Tuesday, November 22, 2016

The Ringgit and 1MDB

I’m still hearing people talking about the 1MDB effect on the Ringgit. Here’s what I’ve worked out:


  • USDMYR is the (inverted) Ringgit exchange rate (i.e. USD denominated in MYR. I know, I should flip the nomenclature, but I’m too lazy to);
  • DXY is the Federal Reserve’s Broad Nominal Trade Weighted Dollar Index (daily data from 2012 to present);
  • D_WSJ is the dummy variable for the July 2 WSJ report that linked the PM with 1MDB (July 2, 2015);
  • D_Edra is the dummy variable for the announcement of the sale of Edra Energy to China General Nuclear Power Generation (November 23, 2015);
  • D_Trump is the dummy variable for the US Presidential Election (November 8, 2016);
  • D_PBOC is the dummy variable for the August 11 2015 devaluation of the Yuan;
  • The other three terms are the two dummy variables to test changes in the slope coefficients from the PBOC move and the US election, and the last term is to handle serial correlation in the data.

Here’s how to interpret this:

  1. A stronger USD in general leads to a weaker Ringgit USD exchange rate (but you knew that right?);
  2. News on 1mdb had a statistically significant (just barely) impact on the Ringgit, but the effect was very, very small;
  3. The sale of Edra basically reversed the 1MDB effect and then some (net effect was slightly positive), but again, the effect was very, very small;
  4. The PBOC devaluation had a huge impact. The sign however is positive, which I interpret to mean that it caused a general sell off in emerging market currencies (USD strengthening), which benefitted the Ringgit because it had already been sold down. The positive sign on the slope dummy however indicates that Ringgit volatility increased after the PBOC move (which is bad);
  5. The Trump dummies (no pun intended) are NOT however statistically significant, at least up to the latest data I have available (last Friday, Nov 18), by which I take to mean that the selldown so far has been entirely due to USD strengthening, and not Ringgit weakness per se. Bear in mind though, that a) we’ve only had one week’s worth of data and a bit, and b) the change in the slope coefficient from the PBOC devaluation meant that Ringgit sensitivity to USD moves is already elevated relative to before August 2015.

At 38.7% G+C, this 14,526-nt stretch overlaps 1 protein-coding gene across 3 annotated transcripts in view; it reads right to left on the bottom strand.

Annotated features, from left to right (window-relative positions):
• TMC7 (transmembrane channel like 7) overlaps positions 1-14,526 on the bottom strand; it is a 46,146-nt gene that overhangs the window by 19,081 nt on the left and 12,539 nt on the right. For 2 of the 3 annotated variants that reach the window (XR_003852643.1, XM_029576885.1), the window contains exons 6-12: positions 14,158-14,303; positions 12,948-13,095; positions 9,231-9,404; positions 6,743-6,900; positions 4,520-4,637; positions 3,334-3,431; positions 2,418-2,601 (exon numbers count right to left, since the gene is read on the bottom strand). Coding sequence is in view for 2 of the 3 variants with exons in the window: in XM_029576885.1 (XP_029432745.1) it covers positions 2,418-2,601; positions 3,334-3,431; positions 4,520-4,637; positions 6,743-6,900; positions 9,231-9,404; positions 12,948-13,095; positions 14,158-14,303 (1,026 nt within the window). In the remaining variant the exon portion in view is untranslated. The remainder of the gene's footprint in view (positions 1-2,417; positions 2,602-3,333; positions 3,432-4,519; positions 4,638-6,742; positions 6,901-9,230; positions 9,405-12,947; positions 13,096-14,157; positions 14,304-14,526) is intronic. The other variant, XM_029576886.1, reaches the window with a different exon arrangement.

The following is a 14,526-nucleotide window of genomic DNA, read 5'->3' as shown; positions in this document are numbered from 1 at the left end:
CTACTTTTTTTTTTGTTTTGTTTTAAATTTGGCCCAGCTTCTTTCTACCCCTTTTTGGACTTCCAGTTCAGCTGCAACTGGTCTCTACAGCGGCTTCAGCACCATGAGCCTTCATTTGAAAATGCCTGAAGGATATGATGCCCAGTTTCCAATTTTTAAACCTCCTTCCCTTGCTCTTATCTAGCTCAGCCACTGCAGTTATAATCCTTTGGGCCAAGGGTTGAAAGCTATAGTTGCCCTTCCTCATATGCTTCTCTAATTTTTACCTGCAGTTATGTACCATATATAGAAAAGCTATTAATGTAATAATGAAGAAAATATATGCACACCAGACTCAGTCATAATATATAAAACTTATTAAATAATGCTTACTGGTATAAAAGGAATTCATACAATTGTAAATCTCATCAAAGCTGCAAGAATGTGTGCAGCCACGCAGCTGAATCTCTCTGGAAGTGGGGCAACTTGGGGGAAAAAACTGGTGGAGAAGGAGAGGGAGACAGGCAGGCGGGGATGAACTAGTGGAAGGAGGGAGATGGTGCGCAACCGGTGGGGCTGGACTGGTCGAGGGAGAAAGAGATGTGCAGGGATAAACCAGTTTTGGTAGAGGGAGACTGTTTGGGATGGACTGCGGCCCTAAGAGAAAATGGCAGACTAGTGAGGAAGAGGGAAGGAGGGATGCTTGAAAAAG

Why no oil prices? Because the effect of oil prices basically disappears if you put both oil prices and the USD index in a single regression. Technically, we have a multi-collinearity problem, since oil prices are themselves partly determined by USD movements.

What if we want to isolate the impact of 1MDB, without the other factors? It looks a lot bigger:


However, the coefficient signs are wrong – this says the Edra sale had no impact (not statistically significant), while the WSJ report impact was positive. If you believe that, I have a bridge in London I want to sell you.

Overall, what I think is that many people are confusing the effect of PBOC policy and general USD movements on the Ringgit and reflexively blaming a 1MDB effect, regardless of the evidence. It’s also implied here that the most recent moves are largely a function of USD appreciation, and not something specific to the MYR.

Technial Notes:

Exchange rate data from the Pacific Exchange Rate Service and the Federal Reserve


  1. Thank you for sharing your results, but I was wondering what are the (theoretical) reasons for interacting the dummy variables with the dependent variable (log(USDMYR)) in your models?

    1. @KY

      Standalone dummies are for shifts in the intercept (alpha); interaction dummies are for shifts in the slope (beta)

  2. I'm surprised that the ringgit is depreciating against the rupiah. Could you shed some light on this? Thank you.

    1. @anon